No horror director of the 1970s/80s “golden age” made quite as much of an impact on me as David Cronenberg. I’ve seen every single one of his films theatrically since 1983, and his body of work informed my ideas of identity, growth and mortality during my formative teen years. At the exact same time that I abandoned the last vestiges of religion, Cronenberg became my existential guru, encouraging me to ponder the Big Questions: What makes me "me"? Is my body “me”, or are my thoughts “me”? How much can I physically change until I’m effectively no longer the same person?
I identified with the lonely, freakish heroes of Scanners and The Dead Zone. Max Renn, the obsessive protagonist of Videodrome, resonated with me as I hunted down weird and obscure videos via mail order, then sat too close to the television to watch them. And Seth Brundle’s horrifying disintegration in The Fly might have been Cronenberg’s thesis on aging and death, but Brundle’s oozing face and violent mood swings held a mirror up to any surly '80s teen in the throes of puberty. Cronenberg left a mark, as evidenced by the object in my peripheral vision right this second:
I’ve followed his career religiously (irony noted) as his themes of transformation evolved, leaving behind gory allegory for more direct psychological and emotional territory. Even if his last couple films failed to really grab me, I’m a lifer. So when my expatriate pal Jon told me he was going to Evolution, the Cronenberg exhibition at TIFF in Toronto, and asked me if I wanted him to grab a copy of the accompanying book the director would be signing there, I said YES, Jon. Please do that for me. Jon went and did as he promised; he’s a good friend. He attended the exhibit, waited in line to get my book, and took a family photo with David Cronenberg. I was completely jealous.
But he also came back with a crazy story about a new online Cronenberg project called POD. I’d been skimming stories about this since September, and I knew it centered around Cronenberg promising a very Cronenbergian “POD” (Personal On-Demand), a piece of biotech described as an “EMOTIONAL SENSORY LEARNING AND DATA-MINING ORGANISM DESIGNED TO ENHANCE YOUR LIFE.” But when the initial coverage hit, the POD site itself didn’t seem to be fully live. Moreover, my (mis)understanding was that it was simply a fun viral video Cronenberg appeared in to promote the TIFF exhibition, and so I never really investigated. Jon set me straight, and in doing so woke up the collector nerd in me. “No, you do all this shit online at home and then they print this bio-implant thing on a 3D printer at the exhibit. Once it’s done you go and pick it up in a glass jar.” Say no more, Jon. Life-changing future-tech or just a fun Cronenberg collectible, I dropped what I was doing and went to BMC Labs, where the introductory video by Cronenberg explains the premise.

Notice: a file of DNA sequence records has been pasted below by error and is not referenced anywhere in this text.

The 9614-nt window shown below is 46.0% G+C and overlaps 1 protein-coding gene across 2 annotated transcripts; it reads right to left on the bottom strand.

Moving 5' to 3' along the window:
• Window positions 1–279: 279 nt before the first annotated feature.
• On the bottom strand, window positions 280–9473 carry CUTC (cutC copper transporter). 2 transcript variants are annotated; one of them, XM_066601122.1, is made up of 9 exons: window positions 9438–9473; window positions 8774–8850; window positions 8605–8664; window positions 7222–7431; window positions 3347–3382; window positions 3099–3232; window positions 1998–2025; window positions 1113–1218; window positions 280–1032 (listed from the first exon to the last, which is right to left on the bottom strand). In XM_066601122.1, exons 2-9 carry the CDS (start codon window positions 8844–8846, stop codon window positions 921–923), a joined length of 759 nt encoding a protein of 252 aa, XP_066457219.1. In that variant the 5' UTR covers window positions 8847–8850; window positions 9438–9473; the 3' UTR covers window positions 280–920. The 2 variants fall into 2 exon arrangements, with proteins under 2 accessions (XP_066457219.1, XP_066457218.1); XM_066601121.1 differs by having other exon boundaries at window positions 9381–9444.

I assumed I would go through a perfunctory interactive Flash presentation and be on my way. But the experience, while not actually written or directed by Mr. Cronenberg, really does represent a mutation and evolution of the man’s work. It’s sneakily immersive, very nearly feature-length, and frankly a little unsettling. A prototype A.I. named “Kay” introduces herself to me. She tells me she needs to fill herself up with human information before she’s uploaded to my POD. This will allow me and her to merge fully at a later date. Kay tells me that in order to properly calibrate her emotional spectrum, she is creating a story for me to watch and react to. Kay shows me a handful of borderline graphic (NSFW) scenes of sex and violence and asks me what I feel about them, so that she might know what she should feel about them.